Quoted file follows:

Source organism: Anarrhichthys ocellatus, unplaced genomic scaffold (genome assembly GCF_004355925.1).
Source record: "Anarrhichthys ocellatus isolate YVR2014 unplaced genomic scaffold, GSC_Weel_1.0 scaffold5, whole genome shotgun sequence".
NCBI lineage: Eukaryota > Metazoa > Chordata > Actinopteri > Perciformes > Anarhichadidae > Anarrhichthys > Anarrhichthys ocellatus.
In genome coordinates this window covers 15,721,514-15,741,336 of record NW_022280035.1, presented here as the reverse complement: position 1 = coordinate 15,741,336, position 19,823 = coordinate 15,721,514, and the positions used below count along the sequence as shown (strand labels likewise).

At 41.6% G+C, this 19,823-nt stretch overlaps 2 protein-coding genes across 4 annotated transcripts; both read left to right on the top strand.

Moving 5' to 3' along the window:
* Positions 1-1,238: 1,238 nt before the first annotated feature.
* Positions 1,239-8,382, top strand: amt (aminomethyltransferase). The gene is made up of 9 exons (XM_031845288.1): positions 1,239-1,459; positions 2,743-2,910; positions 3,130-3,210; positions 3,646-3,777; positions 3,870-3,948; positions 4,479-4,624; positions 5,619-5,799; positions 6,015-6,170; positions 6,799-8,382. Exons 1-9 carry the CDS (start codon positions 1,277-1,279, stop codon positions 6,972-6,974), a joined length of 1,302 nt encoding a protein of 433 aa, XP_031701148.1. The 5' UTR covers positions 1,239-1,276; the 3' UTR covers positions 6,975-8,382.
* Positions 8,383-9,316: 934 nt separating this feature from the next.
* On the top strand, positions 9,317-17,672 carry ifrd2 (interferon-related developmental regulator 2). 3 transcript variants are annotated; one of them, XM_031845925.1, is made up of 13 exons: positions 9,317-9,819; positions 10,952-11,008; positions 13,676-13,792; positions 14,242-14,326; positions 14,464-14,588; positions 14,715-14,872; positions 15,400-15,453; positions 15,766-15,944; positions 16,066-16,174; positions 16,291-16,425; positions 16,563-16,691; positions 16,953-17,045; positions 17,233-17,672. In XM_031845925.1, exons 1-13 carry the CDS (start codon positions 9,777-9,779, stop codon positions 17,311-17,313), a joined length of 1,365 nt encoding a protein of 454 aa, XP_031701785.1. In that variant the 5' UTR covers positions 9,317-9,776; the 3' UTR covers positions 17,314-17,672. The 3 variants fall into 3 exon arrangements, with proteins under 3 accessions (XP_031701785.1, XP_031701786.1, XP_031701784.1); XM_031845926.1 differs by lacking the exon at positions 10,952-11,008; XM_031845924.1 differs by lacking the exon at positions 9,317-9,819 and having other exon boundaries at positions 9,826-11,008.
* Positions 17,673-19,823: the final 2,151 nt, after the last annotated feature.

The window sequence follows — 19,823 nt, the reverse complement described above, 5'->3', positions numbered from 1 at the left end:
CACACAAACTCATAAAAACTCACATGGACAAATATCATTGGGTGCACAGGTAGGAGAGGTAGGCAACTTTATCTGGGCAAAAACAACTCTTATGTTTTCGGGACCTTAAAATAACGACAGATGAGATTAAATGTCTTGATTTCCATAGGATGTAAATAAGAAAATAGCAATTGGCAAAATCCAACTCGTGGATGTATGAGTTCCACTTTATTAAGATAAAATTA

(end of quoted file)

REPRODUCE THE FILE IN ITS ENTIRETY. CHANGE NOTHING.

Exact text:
Source organism: Anarrhichthys ocellatus, unplaced genomic scaffold (genome assembly GCF_004355925.1).
Source record: "Anarrhichthys ocellatus isolate YVR2014 unplaced genomic scaffold, GSC_Weel_1.0 scaffold5, whole genome shotgun sequence".
NCBI lineage: Eukaryota > Metazoa > Chordata > Actinopteri > Perciformes > Anarhichadidae > Anarrhichthys > Anarrhichthys ocellatus.
In genome coordinates this window covers 15,721,514-15,741,336 of record NW_022280035.1, presented here as the reverse complement: position 1 = coordinate 15,741,336, position 19,823 = coordinate 15,721,514, and the positions used below count along the sequence as shown (strand labels likewise).

At 41.6% G+C, this 19,823-nt stretch overlaps 2 protein-coding genes across 4 annotated transcripts; both read left to right on the top strand.

Moving 5' to 3' along the window:
* Positions 1-1,238: 1,238 nt before the first annotated feature.
* Positions 1,239-8,382, top strand: amt (aminomethyltransferase). The gene is made up of 9 exons (XM_031845288.1): positions 1,239-1,459; positions 2,743-2,910; positions 3,130-3,210; positions 3,646-3,777; positions 3,870-3,948; positions 4,479-4,624; positions 5,619-5,799; positions 6,015-6,170; positions 6,799-8,382. Exons 1-9 carry the CDS (start codon positions 1,277-1,279, stop codon positions 6,972-6,974), a joined length of 1,302 nt encoding a protein of 433 aa, XP_031701148.1. The 5' UTR covers positions 1,239-1,276; the 3' UTR covers positions 6,975-8,382.
* Positions 8,383-9,316: 934 nt separating this feature from the next.
* On the top strand, positions 9,317-17,672 carry ifrd2 (interferon-related developmental regulator 2). 3 transcript variants are annotated; one of them, XM_031845925.1, is made up of 13 exons: positions 9,317-9,819; positions 10,952-11,008; positions 13,676-13,792; positions 14,242-14,326; positions 14,464-14,588; positions 14,715-14,872; positions 15,400-15,453; positions 15,766-15,944; positions 16,066-16,174; positions 16,291-16,425; positions 16,563-16,691; positions 16,953-17,045; positions 17,233-17,672. In XM_031845925.1, exons 1-13 carry the CDS (start codon positions 9,777-9,779, stop codon positions 17,311-17,313), a joined length of 1,365 nt encoding a protein of 454 aa, XP_031701785.1. In that variant the 5' UTR covers positions 9,317-9,776; the 3' UTR covers positions 17,314-17,672. The 3 variants fall into 3 exon arrangements, with proteins under 3 accessions (XP_031701785.1, XP_031701786.1, XP_031701784.1); XM_031845926.1 differs by lacking the exon at positions 10,952-11,008; XM_031845924.1 differs by lacking the exon at positions 9,317-9,819 and having other exon boundaries at positions 9,826-11,008.
* Positions 17,673-19,823: the final 2,151 nt, after the last annotated feature.

The window sequence follows — 19,823 nt, the reverse complement described above, 5'->3', positions numbered from 1 at the left end:
CACACAAACTCATAAAAACTCACATGGACAAATATCATTGGGTGCACAGGTAGGAGAGGTAGGCAACTTTATCTGGGCAAAAACAACTCTTATGTTTTCGGGACCTTAAAATAACGACAGATGAGATTAAATGTCTTGATTTCCATAGGATGTAAATAAGAAAATAGCAATTGGCAAAATCCAACTCGTGGATGTATGAGTTCCACTTTATTAAGATAAAATTA